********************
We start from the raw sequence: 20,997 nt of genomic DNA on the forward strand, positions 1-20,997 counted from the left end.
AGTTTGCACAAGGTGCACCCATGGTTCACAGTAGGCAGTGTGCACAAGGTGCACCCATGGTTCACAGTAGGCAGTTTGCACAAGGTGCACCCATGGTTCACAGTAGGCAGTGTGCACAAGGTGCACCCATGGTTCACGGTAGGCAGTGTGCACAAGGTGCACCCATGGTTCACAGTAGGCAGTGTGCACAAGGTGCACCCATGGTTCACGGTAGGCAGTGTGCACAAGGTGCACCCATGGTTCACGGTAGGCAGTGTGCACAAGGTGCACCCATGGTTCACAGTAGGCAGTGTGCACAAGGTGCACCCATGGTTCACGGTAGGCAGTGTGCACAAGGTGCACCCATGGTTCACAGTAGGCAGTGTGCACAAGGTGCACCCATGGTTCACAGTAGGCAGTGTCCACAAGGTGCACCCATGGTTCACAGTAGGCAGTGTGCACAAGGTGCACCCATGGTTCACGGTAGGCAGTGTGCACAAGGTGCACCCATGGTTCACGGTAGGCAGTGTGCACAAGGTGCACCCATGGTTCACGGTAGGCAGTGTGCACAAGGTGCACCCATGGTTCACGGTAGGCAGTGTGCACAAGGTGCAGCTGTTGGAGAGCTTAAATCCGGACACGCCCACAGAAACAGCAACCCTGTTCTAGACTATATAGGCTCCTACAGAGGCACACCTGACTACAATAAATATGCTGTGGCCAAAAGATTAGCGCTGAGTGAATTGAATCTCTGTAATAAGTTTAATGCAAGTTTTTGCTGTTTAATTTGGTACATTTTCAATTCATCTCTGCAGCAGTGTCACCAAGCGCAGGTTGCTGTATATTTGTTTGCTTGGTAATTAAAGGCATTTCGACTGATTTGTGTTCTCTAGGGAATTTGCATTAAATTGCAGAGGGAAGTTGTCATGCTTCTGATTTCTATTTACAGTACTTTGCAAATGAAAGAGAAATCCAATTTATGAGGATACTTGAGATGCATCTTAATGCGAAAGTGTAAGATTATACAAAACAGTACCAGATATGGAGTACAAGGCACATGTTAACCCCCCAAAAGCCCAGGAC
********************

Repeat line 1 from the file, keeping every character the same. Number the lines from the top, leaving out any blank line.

We start from the raw sequence: 20,997 nt of genomic DNA on the forward strand, positions 1-20,997 counted from the left end.